I am deeply sympathetic to Abbas’s reluctance to label himself and the entire population of the West Bank as collaborators, which would surely result if he stated outright that Hamas is as much his enemy as it is Israel’s. But as the pace of rocket attacks inside Israel begins to accelerate, it might be time for him to take a stand — not against his brother Palestinians, but in their defense. He can stand openly against tyranny, against oppression, against the willful rolling back of all progress.

It’s in his interest to do so, before Gazan rockets start landing in Ramallah. And in the meantime, the various voices that keep rising up imploring the Israelis to include Hamas in the peace process can stuff it. You have something to say about Hamas’s peaceable intentions? Go tell it to Sderot.

There are 5 comments.

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  1. Profile Photo Editor
    @Claire

    Bravo.

    • #1
  2. Profile Photo Member
    @

    Yes, bravo.

    And where is the media reportage of this incident – of these many incidents? It is a travesty that the harassment of Israel by Hamas continues while criticism of the conduct of Hamas pales in comparison to that of the Israeli government, particularly when it retaliates. I suspect that the collectivist mentality is behind this asymmetry.

    Israel, though it certainly has its fair share of problems, is essentially a flourishing, juridically secular, relatively capitalistic economy flanked by stagnant, poverty-stricken countries reduced to abjection by authoritarian, theocratic governments. According to the prevalent collectivist mentality, this contrast must be the product of exploitation on the part of the flourishing side aimed against the stagnating side. As such, those who represent the flourishing side, Israeli, must be ostracized and opposed.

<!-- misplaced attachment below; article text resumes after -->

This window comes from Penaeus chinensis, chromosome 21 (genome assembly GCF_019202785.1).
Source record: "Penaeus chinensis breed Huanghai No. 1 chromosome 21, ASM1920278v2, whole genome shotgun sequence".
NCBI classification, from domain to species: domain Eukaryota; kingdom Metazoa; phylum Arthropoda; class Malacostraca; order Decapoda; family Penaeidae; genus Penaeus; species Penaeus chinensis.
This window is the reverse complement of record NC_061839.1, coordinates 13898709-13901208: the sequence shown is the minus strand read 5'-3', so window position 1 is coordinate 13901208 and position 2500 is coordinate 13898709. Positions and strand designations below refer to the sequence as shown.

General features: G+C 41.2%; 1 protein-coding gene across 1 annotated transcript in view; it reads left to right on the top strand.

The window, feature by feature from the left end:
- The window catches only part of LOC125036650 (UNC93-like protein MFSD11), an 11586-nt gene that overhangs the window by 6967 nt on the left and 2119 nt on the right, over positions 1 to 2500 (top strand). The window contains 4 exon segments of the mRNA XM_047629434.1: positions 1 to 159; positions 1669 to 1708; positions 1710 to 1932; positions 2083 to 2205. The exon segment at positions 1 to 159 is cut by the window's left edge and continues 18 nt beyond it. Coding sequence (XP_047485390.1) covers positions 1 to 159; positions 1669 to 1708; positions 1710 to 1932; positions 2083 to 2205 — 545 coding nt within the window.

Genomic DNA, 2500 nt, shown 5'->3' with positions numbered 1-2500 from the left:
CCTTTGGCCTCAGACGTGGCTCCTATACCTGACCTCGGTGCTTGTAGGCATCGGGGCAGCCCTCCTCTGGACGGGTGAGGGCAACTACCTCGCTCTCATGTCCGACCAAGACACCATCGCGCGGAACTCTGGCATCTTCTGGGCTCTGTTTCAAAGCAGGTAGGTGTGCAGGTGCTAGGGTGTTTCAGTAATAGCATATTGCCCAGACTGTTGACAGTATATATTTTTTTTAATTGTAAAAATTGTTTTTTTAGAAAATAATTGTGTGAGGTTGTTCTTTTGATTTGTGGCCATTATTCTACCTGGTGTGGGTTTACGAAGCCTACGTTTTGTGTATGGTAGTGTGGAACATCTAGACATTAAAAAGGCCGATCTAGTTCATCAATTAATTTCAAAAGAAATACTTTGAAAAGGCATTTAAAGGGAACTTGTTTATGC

• #2
  3. Profile Photo Member
    @

    I don’t suggest that my explanation is exhaustive – its just complementary.

    • #3
  4. Profile Photo Inactive
    @TheMugwump

    I’m wondering why Israel doesn’t keep predator drones over Gaza 24/7. It seems to me that some of these rocket attacks can be preempted. Maybe the terrorists will realize that a random shot over the fence is not worth the risk of instant death from the above.

    • #4
  5. Profile Photo Member
    @DuaneOyen

    One point of correction, of interest probably only to insiders. “Predator” is basically a brand name of the most common and most successfully unmanned aerial vehicle. It is not a drone- the difference between a drone and a UAV is that a drone is nothing more than a remotely piloted vehicle, requiring hands-on control at all times.

    A UAV has its own central processor and its own autopilot, and can operate on its own for extended periods, pre-processing target acquisition- then it can “call up” the human operators for mermission to look closer, fire, etc. In most cases, one UAV “pilot” can control several airships at once.

    The system I was working on had 4 ten-foot wingspan aircraft towed in a trailer behind a Hummer, two guys could assemble them by snapping them together, they’d take off and land on any reasonable dirt road or runway, and one guy could control all 4 while they were in the air.

    My Israel comment is that if there were actually a real UN, it would be a perfect mission for them to operate a military unit to go in and find/destroy the rocket stashes. Sadly…..

    • #5